This point was so utterly untenable, that it is astonishing that Mr. Seward should have thought of defending it. If it were defensible, he ought not to have given up the prisoners, or made an apology; for the law is clear, that contraband of [244] war may be seized, and taken out of a neutral vessel, on the high seas. It was not because contraband of war had been taken out of one of their vessels, that Great Britain demanded an apology, but because persons, and things, not contraband of war, under the circumstances under which they were found, had been taken out. If the Trent had been overhauled in the act of sailing from one of the Confederate ports, blockaded or not blockaded, with Messrs. Mason and Slidell, and their despatches on board, and the San Jancinto had taken them out of her, permitting the ship to proceed on her voyage, Great Britain would never have thought of complaining—waiving, for the sake of the present argument, the diplomatic character of the passengers. And why would she not have complained? Simply, because one of her ships had been found with contraband of war, on board, and the least penalty, namely, the seizure of the contraband, that the laws of war imposed upon her, had been exacted. But her ship the Trent, neither having sailed from, or being bound for a Confederate port, it matters not whom, or what she might have on board, the question of contraband could not arise, at all; for, as we have seen, it is of the essence of contraband, that the person, or thing should be going to, or from an enemy's port. Wilkes' act being utterly and entirely indefensible, the Federal Government should have saved its honor, the moment the affair came to its notice, by a frank disavowal of it. But, as we have seen, the b'hoys had shouted; Mr. Welles had spoken approvingly; Congress had resolved that their officer was deserving of thanks, and even Mr. Seward, himself, had gloried over the capture of ‘rebels,’ and ‘traitors;’ the said ‘rebels,’ and ‘traitors’ having frequently, in former years, snubbed, and humbled him in the Senate of the United States. Hence the indecent language, in which he now spoke of them. The reader, having seen that Mr. Seward justified Captain Wilkes' conduct, as a ‘simple, legal, and customary belligerent proceeding, to arrest and capture a neutral vessel engaged in carrying contraband of war, for the use and benefit of the insurgents,’ he will be curious to know, on what ground it was, that Mr. Seward based his apology. This ground was curious enough. It was, not that Captain Wilkes had gone too far, but that he had not gone far [245] enough. If, said he, Captain Wilkes had taken the Trent into port, for adjudication, instead of letting her go, his justification would be complete, and there would be no apology to make. Adjudication presupposes something to adjudicate; but if there was no contraband of war, on board the Trent, what was there to adjudicate? The British Government did not complain, that the question had not been presented for adjudication to the proper prize tribunals, but that their vessel had been boarded, and outraged, without there being any grounds for adjudication, at all. If the Trent had been taken into port, a prize-court must have liberated the prisoners. It would then, if not before, have been apparent, that there was no ground for the seizure. The act still remaining to be atoned for, what was there to be gained, by sending the vessel in? It is not denied that, as a rule, neutrals are entitled to have their vessels, when captured, sent in for adjudication, but Mr. Seward knew, very well, that no question of this nature had arisen, between the British Government and himself, and he was only trifling with the common sense of mankind, when he endeavored to turn the issue in this direction.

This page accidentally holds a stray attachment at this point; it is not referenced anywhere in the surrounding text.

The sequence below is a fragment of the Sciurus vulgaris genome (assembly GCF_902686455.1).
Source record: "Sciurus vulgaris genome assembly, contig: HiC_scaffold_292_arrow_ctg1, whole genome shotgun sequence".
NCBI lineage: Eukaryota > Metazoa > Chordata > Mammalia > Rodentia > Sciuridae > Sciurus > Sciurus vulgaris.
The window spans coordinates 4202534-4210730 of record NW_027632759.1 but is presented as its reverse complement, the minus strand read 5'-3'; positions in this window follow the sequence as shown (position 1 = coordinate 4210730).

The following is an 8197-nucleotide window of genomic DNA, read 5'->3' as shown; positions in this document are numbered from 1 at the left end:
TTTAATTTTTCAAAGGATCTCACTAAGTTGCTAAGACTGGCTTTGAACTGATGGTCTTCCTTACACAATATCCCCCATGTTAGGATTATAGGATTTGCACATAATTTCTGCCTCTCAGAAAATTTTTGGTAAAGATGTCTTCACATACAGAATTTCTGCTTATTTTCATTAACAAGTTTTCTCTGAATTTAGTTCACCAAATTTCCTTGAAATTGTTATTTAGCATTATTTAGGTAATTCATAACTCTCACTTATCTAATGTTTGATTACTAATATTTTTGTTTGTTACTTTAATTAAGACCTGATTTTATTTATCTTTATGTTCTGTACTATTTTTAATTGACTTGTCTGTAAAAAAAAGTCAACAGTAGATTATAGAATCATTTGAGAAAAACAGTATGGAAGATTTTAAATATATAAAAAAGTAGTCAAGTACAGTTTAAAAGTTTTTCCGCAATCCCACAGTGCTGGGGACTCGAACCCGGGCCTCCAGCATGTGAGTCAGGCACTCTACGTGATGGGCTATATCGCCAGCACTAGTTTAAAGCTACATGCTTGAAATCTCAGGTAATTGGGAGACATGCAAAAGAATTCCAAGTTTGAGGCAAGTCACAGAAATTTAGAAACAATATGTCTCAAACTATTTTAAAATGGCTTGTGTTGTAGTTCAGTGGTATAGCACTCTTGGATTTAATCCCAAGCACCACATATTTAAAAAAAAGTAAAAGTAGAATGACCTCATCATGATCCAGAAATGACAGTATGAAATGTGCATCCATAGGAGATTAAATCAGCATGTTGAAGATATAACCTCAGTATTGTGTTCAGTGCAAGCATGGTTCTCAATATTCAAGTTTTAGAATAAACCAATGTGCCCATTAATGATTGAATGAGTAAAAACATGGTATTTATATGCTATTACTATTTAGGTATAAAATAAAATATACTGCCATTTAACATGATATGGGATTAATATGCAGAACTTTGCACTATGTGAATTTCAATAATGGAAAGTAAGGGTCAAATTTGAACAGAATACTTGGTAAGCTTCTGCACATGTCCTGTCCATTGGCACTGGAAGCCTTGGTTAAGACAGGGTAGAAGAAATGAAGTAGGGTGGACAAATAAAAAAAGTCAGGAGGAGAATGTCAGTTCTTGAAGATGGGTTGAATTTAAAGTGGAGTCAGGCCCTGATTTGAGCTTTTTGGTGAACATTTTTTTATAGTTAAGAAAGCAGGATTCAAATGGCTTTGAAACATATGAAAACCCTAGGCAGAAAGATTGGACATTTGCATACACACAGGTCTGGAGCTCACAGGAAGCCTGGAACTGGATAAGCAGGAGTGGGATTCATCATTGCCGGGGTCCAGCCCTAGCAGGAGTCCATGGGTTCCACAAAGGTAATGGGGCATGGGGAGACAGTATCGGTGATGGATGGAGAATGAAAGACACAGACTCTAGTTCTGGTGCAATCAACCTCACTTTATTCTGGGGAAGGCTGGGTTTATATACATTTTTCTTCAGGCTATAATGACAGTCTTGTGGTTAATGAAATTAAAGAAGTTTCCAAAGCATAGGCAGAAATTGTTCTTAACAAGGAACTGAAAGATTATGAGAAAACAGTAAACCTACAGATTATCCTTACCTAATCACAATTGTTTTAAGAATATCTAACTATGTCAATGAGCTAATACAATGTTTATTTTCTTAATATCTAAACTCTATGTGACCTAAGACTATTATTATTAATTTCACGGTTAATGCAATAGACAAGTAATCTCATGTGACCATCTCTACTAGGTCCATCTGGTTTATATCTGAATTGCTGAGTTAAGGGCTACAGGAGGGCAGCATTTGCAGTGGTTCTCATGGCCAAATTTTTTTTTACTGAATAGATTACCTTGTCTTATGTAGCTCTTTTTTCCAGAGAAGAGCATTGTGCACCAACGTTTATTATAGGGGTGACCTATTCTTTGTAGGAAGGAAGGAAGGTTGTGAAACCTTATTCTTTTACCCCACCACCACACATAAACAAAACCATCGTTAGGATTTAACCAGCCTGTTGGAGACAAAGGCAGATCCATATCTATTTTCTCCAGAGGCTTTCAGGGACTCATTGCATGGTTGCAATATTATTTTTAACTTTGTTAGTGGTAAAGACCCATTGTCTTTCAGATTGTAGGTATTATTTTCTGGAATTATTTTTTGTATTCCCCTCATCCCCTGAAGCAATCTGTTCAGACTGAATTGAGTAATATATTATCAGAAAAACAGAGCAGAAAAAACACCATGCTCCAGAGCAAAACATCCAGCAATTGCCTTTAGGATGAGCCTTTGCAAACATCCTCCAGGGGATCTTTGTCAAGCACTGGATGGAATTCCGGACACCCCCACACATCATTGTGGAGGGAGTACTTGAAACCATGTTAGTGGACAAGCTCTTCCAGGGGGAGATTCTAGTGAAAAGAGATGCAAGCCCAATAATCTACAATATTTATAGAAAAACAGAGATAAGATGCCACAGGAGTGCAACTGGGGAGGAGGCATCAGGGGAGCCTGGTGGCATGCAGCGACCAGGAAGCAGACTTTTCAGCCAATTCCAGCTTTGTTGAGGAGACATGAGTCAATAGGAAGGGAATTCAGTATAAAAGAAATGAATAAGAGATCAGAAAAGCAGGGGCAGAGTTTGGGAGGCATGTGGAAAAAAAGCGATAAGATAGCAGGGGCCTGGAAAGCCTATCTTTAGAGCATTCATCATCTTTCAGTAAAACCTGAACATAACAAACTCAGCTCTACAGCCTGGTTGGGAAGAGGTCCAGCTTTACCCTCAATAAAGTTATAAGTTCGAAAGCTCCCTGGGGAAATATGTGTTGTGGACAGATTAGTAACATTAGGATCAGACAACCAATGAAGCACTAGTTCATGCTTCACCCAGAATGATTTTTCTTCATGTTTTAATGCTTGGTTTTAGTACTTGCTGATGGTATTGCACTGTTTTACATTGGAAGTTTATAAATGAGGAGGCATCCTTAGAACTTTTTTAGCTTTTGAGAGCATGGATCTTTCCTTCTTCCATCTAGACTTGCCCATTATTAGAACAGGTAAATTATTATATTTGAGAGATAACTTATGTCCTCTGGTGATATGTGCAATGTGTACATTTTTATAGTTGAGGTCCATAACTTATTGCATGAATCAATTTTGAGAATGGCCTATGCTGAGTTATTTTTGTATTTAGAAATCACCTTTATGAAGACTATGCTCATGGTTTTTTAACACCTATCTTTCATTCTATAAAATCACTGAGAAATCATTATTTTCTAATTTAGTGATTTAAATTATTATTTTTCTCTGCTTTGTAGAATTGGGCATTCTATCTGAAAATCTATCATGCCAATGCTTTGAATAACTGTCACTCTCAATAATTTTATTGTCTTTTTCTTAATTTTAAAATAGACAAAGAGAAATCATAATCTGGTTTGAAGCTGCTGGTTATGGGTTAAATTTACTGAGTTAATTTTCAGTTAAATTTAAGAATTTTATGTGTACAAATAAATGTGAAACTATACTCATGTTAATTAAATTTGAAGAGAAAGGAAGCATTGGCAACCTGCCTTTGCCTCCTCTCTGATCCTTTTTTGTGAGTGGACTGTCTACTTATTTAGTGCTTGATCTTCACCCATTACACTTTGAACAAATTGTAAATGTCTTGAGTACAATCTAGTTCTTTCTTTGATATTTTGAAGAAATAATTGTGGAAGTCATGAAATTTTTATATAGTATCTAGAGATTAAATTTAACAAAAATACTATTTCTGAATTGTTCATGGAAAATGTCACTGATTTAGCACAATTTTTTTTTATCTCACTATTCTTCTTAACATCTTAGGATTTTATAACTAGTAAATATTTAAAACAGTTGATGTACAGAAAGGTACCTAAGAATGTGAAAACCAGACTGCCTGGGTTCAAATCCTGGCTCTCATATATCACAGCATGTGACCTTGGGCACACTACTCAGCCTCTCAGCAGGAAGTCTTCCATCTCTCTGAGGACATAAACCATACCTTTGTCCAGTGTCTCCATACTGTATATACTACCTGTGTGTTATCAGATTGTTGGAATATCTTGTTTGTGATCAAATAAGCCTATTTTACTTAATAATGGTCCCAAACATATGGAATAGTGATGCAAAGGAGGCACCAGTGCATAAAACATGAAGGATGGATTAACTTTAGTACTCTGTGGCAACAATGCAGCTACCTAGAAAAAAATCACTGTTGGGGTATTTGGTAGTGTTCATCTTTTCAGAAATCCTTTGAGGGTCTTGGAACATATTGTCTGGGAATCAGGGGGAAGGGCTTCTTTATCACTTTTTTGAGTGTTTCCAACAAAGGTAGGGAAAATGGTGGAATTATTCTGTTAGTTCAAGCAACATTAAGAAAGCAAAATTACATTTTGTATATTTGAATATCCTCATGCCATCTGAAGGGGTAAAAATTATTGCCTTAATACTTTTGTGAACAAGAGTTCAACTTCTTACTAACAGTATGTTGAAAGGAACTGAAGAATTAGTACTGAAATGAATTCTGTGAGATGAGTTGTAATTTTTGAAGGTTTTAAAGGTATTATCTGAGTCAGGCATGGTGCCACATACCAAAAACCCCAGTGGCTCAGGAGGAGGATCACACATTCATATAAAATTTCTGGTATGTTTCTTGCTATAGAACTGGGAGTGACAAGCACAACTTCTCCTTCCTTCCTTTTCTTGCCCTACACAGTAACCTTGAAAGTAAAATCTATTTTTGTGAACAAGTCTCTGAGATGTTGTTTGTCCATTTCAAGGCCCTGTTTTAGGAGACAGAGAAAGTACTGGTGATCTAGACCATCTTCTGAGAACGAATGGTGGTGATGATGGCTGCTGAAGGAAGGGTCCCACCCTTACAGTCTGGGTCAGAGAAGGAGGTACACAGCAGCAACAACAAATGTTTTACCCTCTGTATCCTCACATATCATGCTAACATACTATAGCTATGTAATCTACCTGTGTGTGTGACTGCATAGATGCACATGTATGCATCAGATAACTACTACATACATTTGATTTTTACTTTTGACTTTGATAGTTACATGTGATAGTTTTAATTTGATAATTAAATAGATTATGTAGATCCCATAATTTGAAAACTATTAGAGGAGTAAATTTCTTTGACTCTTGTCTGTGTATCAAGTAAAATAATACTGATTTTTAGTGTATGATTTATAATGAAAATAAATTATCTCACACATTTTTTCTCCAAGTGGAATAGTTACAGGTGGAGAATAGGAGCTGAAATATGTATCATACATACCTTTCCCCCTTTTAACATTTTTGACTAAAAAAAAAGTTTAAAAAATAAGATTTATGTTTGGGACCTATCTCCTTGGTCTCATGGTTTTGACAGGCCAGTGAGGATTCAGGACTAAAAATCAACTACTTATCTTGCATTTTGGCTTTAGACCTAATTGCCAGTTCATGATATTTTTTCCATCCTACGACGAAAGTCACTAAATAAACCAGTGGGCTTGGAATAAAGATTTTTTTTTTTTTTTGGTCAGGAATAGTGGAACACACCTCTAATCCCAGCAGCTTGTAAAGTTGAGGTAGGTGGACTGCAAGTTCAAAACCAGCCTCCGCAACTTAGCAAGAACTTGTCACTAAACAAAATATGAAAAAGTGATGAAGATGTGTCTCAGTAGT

One cannot help sympathizing with a diplomatist, who being required to eat a certain amount of dirt, gags at it, so painfully, and yet pretends, all the while, that he really likes it, as Mr. Seward does in the following paragraph:—